Location: Crops Pathology and Genetics ResearchTitle: Evapotranspiration uncertainty at micrometeorological scales: the impact of the eddy covariance energy imbalance and correction methods
|BAMBACH, NICOLAS - University Of California, Davis|
|Kustas, William - Bill|
|HIPPS, LAWRENCE - Utah State University|
|CASTRO-BUSTAMANTE, SEBASTIAN - University Of California, Davis|
|VOLK, J - Desert Research Institute|
|ALSINA, MARIA - E & J Gallo Winery|
Submitted to: Irrigation Science
Publication Type: Peer Reviewed Journal
Publication Acceptance Date: 3/3/2022
Publication Date: 3/26/2022
Citation: Bambach, N.E., Kustas, W.P., Alfieri, J.G., Prueger, J.H., Hipps, L., McKee, L.G., Castro-Bustamante, S., Volk, J., Alsina, M.M., McElrone, A.J. 2022. Evapotranspiration uncertainty at micrometeorological scales: the impact of the eddy covariance energy imbalance and correction methods. Irrigation Science. https://doi.org/10.1007/s00271-022-00783-1.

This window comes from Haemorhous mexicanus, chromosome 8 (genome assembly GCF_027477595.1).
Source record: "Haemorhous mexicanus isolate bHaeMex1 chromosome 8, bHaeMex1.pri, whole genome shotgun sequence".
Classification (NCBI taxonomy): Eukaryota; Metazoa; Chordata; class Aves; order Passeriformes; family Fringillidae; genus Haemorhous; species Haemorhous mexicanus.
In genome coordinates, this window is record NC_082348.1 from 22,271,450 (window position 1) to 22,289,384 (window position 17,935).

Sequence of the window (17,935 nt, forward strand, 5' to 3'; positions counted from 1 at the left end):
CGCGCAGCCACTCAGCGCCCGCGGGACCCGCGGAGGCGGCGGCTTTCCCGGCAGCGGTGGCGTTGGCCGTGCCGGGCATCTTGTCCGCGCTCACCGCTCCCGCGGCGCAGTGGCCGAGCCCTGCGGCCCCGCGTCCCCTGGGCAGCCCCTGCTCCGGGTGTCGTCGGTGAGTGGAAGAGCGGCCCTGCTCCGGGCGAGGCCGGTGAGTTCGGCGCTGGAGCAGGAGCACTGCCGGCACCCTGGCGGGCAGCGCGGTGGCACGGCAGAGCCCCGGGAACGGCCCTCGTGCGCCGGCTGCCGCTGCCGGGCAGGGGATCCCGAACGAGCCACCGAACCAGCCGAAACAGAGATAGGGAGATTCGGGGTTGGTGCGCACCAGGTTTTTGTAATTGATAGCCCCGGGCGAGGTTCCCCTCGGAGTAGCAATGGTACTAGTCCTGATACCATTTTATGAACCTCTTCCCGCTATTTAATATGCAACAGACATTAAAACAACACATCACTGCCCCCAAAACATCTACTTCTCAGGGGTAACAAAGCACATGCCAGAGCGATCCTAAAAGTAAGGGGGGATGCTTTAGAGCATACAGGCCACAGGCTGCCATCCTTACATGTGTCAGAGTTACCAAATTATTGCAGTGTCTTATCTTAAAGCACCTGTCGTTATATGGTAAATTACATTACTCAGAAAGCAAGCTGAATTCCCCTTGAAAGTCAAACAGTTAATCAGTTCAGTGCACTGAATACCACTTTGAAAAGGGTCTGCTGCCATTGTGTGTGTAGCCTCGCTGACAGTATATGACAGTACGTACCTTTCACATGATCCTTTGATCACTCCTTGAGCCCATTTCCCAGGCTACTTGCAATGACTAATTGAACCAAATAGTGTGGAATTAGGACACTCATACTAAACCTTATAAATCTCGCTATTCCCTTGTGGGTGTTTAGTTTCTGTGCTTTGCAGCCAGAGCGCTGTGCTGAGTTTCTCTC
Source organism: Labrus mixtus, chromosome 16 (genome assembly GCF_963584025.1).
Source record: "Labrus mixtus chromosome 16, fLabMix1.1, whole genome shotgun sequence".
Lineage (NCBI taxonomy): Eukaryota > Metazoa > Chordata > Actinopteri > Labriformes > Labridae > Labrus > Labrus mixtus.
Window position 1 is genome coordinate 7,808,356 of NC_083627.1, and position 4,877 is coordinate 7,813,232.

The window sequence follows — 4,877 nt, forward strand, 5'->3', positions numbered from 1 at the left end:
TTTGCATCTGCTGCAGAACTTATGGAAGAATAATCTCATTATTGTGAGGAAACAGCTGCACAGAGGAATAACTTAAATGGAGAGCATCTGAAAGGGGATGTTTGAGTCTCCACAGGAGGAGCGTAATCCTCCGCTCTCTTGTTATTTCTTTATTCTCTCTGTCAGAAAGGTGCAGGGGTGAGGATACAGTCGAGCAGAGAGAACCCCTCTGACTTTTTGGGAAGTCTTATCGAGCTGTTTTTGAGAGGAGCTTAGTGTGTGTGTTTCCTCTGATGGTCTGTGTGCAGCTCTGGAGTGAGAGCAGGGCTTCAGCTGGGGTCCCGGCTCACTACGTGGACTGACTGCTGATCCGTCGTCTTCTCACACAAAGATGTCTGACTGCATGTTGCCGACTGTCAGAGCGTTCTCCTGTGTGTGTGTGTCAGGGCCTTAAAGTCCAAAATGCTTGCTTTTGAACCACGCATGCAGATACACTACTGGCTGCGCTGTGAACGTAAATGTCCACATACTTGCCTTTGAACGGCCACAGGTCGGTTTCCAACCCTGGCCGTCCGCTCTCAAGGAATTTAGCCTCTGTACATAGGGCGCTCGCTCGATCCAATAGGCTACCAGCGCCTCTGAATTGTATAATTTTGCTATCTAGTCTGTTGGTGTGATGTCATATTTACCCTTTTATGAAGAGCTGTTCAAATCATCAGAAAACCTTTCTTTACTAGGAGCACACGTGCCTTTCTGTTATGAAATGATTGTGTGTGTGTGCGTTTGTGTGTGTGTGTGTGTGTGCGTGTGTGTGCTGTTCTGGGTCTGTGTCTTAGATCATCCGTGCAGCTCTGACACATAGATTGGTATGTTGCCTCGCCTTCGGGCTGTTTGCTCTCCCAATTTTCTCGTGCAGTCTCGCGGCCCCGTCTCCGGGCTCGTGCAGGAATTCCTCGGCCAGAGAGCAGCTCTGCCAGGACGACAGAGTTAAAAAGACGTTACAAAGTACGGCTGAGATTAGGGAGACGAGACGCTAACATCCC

Technical Abstract: Evapotranspiration fluxes derived through the eddy covariance technique, in an ideal case, are considered a direct measurement of crop water use. Eddy covariance flux measurements provide estimates at a temporal frequency that allows examining sub-daily, daily, and seasonal scale processes and relationships between different surface fluxes. The Grape Remote Sensing Atmospheric Profile and Evapotranspiration eXperiment (GRAPEX) project has collected micrometeorological and biophysical data aiming to ground-truth new remote sensing tools to fine-tune irrigation management. In this study, we focus on quantifying the impact of using different established approaches to post-process flux tower data. Daily and seasonal actual evapotranspiration estimates derived from different averaging periods; de-spiking, filtering, and gap-filling methods; and energy balance closure approaches. We found that the magnitude of the uncertainty can be up to 37% of the estimated mean daily actual evapotranspiration computed from all the different methods. At seasonal scales, these differences can lead to considerable biases, which in some cases are within the magnitude of the total annual precipitation for a given region. We highlight the importance of recognizing the limitation of the state of the art of observational techniques to quantify canopy scale evapotranspiration. Thus, further advancing micrometeorological techniques should be a key aspect of further advancing remote sensing techniques that require accurate and precise means of validation.